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MVV (Provisional Residence Permit) – an entry visa.
VVR (Residence permit) - if you plan to stay in the Netherlands for more than three months, additional to your entry visa, you will also have to apply for Residence Permit (VVR) – an ID card that stands as a study visa.
MVV (Provisional Residence Permit); VVR (Residence permit)
It currently costs a non-refundable fee of EUR 311 to process an application for an MVV and residence permit for the purpose of studying in the Netherlands. The fees are reviewed twice yearly, and are subject to change mid-year.
If you’re a citizen of an EU or EEA member state or Switzerland, you don’t need a student visa or residence permit to stay in the Netherlands.
Non-EU, EEA or Swiss nationals need a residence permit to stay in the Netherlands for more than 90 days – for a shorter period, you only require a tourist visa. There are two documents you need. In most cases, you will need a provisional residence permit (machtiging tot voorlopig verblijf, MVV) to travel to the Netherlands. In addition, you will need a residence permit (VVR) in order to stay in the country.
Citizens of a few countries or people in certain circumstances are exempt from having to apply for a VVR. You can read more about this here: https://www.expatica.com/nl/visas-and-permits/Getting-a-Dutch-visa-or-temporary-residence-permit_108412.html
The education institution must apply on your behalf so you need to contact them for details of the procedure. If not, ask for help by contacting the international office (or if you are a researcher, the HR department) of your host institution.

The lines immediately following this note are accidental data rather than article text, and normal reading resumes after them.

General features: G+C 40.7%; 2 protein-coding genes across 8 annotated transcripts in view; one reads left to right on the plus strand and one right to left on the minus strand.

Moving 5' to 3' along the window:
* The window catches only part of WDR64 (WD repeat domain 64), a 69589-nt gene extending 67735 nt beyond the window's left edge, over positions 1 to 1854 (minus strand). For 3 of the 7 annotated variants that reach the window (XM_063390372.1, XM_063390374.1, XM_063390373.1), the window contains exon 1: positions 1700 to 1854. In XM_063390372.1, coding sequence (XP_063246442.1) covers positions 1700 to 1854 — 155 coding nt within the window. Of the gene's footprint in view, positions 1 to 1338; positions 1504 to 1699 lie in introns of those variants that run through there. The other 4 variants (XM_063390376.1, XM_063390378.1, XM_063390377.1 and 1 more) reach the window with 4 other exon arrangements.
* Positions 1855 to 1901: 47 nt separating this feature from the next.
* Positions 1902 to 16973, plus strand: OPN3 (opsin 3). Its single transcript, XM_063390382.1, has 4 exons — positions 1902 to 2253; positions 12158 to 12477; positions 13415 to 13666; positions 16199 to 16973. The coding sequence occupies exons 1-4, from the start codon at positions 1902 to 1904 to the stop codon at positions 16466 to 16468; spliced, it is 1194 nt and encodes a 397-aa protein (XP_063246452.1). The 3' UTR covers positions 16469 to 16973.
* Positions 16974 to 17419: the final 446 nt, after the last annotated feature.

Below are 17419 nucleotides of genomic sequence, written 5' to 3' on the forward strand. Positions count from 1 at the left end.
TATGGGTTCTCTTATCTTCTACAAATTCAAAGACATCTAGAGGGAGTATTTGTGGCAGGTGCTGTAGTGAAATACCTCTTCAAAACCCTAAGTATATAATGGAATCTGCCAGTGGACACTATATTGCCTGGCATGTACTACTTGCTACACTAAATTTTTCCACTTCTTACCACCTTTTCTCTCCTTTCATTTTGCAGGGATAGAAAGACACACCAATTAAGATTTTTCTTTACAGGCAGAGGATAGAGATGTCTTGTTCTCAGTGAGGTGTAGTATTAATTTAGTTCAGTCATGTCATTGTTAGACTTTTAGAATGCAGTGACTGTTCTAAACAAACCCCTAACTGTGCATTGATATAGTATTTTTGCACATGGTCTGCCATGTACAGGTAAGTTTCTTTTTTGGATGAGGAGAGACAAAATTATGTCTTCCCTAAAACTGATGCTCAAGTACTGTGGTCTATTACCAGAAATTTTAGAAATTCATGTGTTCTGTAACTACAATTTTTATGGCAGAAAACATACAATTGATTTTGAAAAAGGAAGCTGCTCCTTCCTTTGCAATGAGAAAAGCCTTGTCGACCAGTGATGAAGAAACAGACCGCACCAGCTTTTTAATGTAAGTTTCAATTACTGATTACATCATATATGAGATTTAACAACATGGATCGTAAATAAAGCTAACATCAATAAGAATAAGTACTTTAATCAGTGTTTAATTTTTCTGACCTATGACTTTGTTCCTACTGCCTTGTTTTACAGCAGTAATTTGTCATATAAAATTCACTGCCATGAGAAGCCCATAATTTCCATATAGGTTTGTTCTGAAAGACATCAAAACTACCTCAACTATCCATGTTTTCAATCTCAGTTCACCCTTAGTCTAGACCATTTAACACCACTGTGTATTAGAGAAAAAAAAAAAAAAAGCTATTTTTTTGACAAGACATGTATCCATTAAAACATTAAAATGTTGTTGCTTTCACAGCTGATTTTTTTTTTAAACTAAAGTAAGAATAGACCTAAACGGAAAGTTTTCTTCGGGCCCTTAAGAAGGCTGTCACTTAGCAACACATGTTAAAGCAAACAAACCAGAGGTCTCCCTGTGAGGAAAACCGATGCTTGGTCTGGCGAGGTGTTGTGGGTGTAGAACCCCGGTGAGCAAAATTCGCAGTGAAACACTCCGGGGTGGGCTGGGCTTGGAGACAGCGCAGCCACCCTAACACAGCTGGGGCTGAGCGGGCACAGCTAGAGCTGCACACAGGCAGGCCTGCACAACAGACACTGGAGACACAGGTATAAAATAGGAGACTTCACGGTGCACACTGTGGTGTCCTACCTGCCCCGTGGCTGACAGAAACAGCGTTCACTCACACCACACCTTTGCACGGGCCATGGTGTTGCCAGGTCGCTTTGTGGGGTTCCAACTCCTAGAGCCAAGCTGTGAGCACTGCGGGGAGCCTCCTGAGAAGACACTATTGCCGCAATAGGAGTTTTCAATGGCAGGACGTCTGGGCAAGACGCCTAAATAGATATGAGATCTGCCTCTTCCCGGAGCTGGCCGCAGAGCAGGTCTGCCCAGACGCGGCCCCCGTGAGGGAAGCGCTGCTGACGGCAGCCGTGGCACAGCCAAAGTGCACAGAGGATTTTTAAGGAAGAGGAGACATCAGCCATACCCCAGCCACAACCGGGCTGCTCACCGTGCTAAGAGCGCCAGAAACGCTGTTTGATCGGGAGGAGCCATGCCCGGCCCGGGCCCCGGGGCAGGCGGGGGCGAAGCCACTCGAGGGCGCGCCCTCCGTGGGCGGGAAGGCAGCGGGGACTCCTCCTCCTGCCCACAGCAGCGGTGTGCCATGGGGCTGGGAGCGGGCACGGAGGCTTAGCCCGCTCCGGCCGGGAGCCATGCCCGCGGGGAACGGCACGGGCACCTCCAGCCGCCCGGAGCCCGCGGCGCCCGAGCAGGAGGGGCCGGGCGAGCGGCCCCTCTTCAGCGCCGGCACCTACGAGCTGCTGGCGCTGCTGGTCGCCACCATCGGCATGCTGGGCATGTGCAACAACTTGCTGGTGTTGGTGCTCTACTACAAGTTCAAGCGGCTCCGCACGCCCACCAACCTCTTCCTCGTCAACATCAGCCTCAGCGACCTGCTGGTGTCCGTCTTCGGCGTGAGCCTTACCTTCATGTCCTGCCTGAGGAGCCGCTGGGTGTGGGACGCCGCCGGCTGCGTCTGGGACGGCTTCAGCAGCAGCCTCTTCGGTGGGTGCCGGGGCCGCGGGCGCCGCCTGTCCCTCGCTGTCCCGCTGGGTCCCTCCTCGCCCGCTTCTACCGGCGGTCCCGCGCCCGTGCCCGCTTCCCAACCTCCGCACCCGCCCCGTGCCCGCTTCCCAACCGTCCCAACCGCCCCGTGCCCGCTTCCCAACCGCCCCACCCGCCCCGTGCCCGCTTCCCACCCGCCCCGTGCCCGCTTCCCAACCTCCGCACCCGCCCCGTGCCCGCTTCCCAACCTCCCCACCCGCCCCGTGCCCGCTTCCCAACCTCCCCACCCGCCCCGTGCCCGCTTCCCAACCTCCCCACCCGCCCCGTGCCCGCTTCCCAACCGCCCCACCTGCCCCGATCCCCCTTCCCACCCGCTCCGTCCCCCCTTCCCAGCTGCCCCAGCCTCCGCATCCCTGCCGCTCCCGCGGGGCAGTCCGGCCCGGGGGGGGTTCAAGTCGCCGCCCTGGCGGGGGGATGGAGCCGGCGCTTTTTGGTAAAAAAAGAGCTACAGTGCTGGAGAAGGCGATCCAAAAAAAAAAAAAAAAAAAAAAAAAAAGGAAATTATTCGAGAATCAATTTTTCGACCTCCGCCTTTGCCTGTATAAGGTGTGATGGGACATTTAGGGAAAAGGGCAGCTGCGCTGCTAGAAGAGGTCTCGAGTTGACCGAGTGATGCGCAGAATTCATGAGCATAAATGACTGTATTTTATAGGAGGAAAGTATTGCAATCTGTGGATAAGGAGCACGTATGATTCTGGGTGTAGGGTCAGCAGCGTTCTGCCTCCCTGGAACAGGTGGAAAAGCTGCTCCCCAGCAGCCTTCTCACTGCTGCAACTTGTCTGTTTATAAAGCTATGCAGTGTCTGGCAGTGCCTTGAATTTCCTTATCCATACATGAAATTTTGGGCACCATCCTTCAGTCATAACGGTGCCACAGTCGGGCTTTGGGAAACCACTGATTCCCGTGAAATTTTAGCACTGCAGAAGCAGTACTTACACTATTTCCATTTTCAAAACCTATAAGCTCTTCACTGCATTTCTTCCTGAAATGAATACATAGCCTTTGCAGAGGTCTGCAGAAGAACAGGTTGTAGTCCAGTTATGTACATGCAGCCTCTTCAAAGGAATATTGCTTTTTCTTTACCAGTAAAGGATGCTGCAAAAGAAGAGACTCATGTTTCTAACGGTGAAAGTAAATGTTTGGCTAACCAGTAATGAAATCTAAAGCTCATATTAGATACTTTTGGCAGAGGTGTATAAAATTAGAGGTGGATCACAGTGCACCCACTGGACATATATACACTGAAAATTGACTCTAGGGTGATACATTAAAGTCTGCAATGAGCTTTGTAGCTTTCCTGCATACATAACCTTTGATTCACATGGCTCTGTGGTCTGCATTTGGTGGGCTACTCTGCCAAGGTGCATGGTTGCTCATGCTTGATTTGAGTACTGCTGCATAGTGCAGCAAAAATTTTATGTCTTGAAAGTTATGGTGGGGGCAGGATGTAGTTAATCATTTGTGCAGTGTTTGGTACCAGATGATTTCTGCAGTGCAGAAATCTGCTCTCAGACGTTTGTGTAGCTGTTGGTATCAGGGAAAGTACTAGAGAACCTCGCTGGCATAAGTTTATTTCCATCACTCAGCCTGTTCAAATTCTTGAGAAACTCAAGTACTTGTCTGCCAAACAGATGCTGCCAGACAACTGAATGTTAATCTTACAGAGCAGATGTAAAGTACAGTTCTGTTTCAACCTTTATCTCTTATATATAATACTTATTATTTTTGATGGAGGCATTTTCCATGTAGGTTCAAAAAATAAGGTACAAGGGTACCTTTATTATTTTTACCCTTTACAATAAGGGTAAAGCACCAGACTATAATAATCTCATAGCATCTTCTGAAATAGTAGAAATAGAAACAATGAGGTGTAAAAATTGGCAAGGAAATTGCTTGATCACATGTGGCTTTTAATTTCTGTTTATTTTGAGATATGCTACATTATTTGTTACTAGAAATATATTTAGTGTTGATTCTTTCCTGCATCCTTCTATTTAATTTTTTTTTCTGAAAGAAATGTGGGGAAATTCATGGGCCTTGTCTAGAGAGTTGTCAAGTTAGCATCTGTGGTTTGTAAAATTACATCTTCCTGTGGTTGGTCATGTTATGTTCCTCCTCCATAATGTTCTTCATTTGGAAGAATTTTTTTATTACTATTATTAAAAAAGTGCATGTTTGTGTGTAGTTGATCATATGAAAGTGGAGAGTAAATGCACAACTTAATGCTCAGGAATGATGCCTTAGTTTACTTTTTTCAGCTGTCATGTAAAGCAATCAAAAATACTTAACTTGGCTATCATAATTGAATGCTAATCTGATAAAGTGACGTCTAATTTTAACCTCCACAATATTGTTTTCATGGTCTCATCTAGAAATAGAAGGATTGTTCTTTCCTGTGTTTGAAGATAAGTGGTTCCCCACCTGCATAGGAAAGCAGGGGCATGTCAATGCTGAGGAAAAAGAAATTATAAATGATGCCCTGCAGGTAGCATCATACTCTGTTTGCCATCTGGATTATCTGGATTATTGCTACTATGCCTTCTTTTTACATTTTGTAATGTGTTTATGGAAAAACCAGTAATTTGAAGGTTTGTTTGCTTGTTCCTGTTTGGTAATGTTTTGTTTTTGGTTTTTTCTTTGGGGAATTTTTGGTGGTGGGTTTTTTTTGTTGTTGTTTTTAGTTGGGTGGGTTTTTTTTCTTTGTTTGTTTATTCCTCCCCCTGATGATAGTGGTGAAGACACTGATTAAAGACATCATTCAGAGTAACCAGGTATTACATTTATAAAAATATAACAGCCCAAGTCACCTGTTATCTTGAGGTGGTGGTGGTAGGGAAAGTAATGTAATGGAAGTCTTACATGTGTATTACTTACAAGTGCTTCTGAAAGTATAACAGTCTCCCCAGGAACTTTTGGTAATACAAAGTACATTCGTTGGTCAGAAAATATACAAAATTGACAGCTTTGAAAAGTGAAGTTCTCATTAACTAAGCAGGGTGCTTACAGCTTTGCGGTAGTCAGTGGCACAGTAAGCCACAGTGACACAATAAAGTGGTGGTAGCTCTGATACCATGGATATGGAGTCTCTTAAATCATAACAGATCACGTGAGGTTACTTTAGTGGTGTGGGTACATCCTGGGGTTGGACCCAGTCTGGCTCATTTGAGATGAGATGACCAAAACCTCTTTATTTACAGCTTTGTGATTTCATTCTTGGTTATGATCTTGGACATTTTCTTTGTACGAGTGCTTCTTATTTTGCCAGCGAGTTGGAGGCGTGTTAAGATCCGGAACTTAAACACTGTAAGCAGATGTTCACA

The visa application procedure is initiated by the university as soon as the student is officially admitted to the study program.
Documents required for the visa application are listed in the letter sent by the university to prospective students. Usually, the following documents are needed:
- a copy of the first page (identity page) of a valid passport;
- proof that you can support yourself financially;
- additional passport-sized photos (size: 35mm x 45mm, see IND requirements in.pdf);
- proof of tuition fees and visa application payments;
- proof of accommodation arranged for at least 1 academic year (10 months);
- for Chinese students, a NESO certificate may be necessary.
Valid proof of a candidate’s financial self-sufficiency can be demonstrated as follows:
- A letter from the host Dutch institution that mentions your internship fee or trainee stipend.
- An admission letter from the Dutch university providing details of your student grant, tuition waiver, or scholarship.
- Your bank account statement with an international bank, indicating enough funds to pay for your proposed expenses in The Netherlands.
The processing time for your student visa application to the Netherlands is usually one month, although sometimes it can take up to 3 months.
The residence permit is issued for the duration of a student’s study program plus 3 months, up to a maximum of 5 years. If the student wishes to complete a preparatory course, its duration will be added to the visa duration. If the length of the education will take more than 5 years, the residence permit can be extended by one additional year.
There is another condition attached to the validity of VVR. It stays valid provided the student scores 50% of credit throughout the course duration.
Graduates of higher education or university studies (bachelor's, master's, or Ph.D. degrees) can apply for an orientation year for graduates' permit within three years of graduating. This gives you one year to look for employment, during which time you can work without any restrictions or the need for an employer to hold a work permit for you.
All international students are permitted to work alongside their studies.
For non-EU and non-EEA students, a work permit is required to work. This permit has to be obtained by the prospective employer on your behalf. Even with this work permit, students can work only for a limited number of hours, i.e. 10 hours a week. They are allowed to work full-time during the months of June, July, and August.
Students from the EU, EEA (except Croatia), and Switzerland do not require a work permit.
Your visa application may be rejected if you are not able to show proof of the required funds, or if you provide incorrect or incomplete documents.
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